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Agitated homeowner shares photo of mess left behind by local garbage collector: 'File a complaint'

"Looks like they took your bin and left your garbage."

"Looks like they took your bin and left your garbage."

Photo Credit: iStock

Recycling is one of the easiest ways to do your part for the planet. Most communities now have dedicated collection services that take plastics, cardboard, and glass from your doorstep to recycling centers to give them a second life.

While avoiding single-use plastics especially is a great way to reduce the amount of waste we create, sometimes it's difficult. But at least they can be taken to facilities by local services. When you find the day's collection is a little less than thorough, though, it can be disheartening.

One Redditor posted a couple of images on the r/mildlyinfuriating subreddit of a partial spillage of items from their recycling bin, which showed things strewn on the pavement rather than the results of a successful pickup.

"Looks like they took your bin and left your garbage."
Photo Credit: Reddit

Trash collectors are no doubt overworked and underpaid, but it's still frustrating that your efforts to keep polluting items from making their way to green spaces or water sources can be dashed so quickly. 

If blown by the wind, these items can land in less-than-ideal locations. In woodlands, for example, plastic can get caught in undergrowth and remain for years, leaching toxic chemicals into the soil that can prevent future growth.

If it reaches rivers or oceans, it will not break down naturally but will gradually erode into microplastics, which can be ingested by marine animals and even pollute drinking water later on.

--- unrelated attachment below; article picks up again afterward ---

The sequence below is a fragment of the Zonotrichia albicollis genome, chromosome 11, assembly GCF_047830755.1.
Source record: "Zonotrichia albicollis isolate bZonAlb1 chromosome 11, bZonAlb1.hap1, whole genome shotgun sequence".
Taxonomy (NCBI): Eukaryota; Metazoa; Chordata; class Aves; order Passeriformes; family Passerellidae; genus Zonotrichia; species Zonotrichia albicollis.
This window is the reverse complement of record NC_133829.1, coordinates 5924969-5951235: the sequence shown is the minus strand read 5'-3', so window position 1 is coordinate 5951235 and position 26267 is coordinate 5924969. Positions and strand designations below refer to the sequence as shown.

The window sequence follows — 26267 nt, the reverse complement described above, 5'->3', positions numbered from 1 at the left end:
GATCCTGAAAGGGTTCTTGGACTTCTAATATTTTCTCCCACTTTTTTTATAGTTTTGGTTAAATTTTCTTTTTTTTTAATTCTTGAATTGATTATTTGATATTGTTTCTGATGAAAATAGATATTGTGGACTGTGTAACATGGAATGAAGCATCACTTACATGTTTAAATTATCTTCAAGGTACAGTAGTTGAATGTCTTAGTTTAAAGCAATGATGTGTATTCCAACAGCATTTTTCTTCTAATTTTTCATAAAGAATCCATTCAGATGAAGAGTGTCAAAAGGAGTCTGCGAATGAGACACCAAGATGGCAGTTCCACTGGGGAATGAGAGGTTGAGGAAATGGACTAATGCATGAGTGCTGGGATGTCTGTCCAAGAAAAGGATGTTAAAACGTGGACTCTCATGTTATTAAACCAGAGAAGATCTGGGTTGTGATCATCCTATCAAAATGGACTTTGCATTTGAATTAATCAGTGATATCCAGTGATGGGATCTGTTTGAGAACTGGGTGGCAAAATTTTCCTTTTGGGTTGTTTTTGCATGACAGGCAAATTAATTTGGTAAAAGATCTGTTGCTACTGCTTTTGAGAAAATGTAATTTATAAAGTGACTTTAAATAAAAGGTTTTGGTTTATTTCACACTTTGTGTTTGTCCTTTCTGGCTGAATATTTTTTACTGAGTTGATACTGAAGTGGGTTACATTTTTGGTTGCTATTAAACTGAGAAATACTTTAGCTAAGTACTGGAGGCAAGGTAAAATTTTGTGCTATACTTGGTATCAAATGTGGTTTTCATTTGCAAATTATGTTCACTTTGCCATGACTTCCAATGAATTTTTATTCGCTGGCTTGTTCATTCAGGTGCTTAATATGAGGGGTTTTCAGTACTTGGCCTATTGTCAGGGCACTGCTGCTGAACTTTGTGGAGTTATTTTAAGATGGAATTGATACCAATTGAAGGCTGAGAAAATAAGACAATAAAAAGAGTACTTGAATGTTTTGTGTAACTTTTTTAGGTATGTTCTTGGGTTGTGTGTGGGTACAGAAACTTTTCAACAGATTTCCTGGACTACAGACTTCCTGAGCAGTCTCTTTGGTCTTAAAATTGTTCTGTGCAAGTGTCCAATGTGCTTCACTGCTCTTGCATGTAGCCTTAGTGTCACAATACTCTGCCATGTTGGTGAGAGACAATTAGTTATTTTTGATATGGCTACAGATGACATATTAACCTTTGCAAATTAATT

In both cases, larger plastic particles might be ingested by animals, leading to choking hazards, starvation from the inside, or entanglement.

Generally, though, it means the items will not be processed for further use, which is kind of the point of recycling. Trying to reduce the amount of new material we produce for things such as food and drink packaging is key to stopping the overproduction of materials including plastic, which is harmful to the environment at every stage in its lifecycle — from the petroleum extracted and burned in its creation to the pollution it causes after improper disposal. 

Fellow Redditors were equally annoyed by the scene. 

"File a complaint," one user said, also suggesting the OP could get reimbursed if they pay for their trash collection.

"Looks like they took your bin and left your garbage," another user observed

But this example shouldn't discourage recycling efforts. Hopefully it's an unfortunate outlier in a practice that can otherwise help to stop everyday pollution and increase the chances that materials are repurposed.

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